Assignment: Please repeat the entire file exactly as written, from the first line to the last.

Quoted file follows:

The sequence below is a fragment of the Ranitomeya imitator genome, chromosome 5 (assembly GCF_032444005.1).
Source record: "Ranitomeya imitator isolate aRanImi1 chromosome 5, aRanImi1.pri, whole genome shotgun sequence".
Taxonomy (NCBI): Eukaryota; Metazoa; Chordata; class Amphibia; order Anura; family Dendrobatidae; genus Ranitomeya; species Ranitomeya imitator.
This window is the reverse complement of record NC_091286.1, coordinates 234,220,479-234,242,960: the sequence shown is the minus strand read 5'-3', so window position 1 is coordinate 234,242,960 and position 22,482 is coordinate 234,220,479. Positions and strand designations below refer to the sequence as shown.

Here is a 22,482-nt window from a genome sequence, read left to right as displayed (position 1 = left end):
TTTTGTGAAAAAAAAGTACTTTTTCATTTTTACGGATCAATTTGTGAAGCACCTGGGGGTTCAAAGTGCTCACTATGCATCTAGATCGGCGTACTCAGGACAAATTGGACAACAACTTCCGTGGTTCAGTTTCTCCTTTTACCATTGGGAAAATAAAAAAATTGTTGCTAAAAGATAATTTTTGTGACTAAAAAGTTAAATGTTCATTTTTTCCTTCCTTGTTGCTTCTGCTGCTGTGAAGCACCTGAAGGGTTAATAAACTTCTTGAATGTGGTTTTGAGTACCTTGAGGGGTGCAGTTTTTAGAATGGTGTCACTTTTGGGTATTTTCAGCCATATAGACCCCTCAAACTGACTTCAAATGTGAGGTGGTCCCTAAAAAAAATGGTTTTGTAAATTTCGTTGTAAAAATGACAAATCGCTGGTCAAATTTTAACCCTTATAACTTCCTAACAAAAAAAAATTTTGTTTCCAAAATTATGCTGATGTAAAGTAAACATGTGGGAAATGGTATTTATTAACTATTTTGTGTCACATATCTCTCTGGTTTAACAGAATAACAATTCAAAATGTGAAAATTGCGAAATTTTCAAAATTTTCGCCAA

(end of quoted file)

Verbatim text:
The sequence below is a fragment of the Ranitomeya imitator genome, chromosome 5 (assembly GCF_032444005.1).
Source record: "Ranitomeya imitator isolate aRanImi1 chromosome 5, aRanImi1.pri, whole genome shotgun sequence".
Taxonomy (NCBI): Eukaryota; Metazoa; Chordata; class Amphibia; order Anura; family Dendrobatidae; genus Ranitomeya; species Ranitomeya imitator.
This window is the reverse complement of record NC_091286.1, coordinates 234,220,479-234,242,960: the sequence shown is the minus strand read 5'-3', so window position 1 is coordinate 234,242,960 and position 22,482 is coordinate 234,220,479. Positions and strand designations below refer to the sequence as shown.

Here is a 22,482-nt window from a genome sequence, read left to right as displayed (position 1 = left end):
TTTTGTGAAAAAAAAGTACTTTTTCATTTTTACGGATCAATTTGTGAAGCACCTGGGGGTTCAAAGTGCTCACTATGCATCTAGATCGGCGTACTCAGGACAAATTGGACAACAACTTCCGTGGTTCAGTTTCTCCTTTTACCATTGGGAAAATAAAAAAATTGTTGCTAAAAGATAATTTTTGTGACTAAAAAGTTAAATGTTCATTTTTTCCTTCCTTGTTGCTTCTGCTGCTGTGAAGCACCTGAAGGGTTAATAAACTTCTTGAATGTGGTTTTGAGTACCTTGAGGGGTGCAGTTTTTAGAATGGTGTCACTTTTGGGTATTTTCAGCCATATAGACCCCTCAAACTGACTTCAAATGTGAGGTGGTCCCTAAAAAAAATGGTTTTGTAAATTTCGTTGTAAAAATGACAAATCGCTGGTCAAATTTTAACCCTTATAACTTCCTAACAAAAAAAAATTTTGTTTCCAAAATTATGCTGATGTAAAGTAAACATGTGGGAAATGGTATTTATTAACTATTTTGTGTCACATATCTCTCTGGTTTAACAGAATAACAATTCAAAATGTGAAAATTGCGAAATTTTCAAAATTTTCGCCAA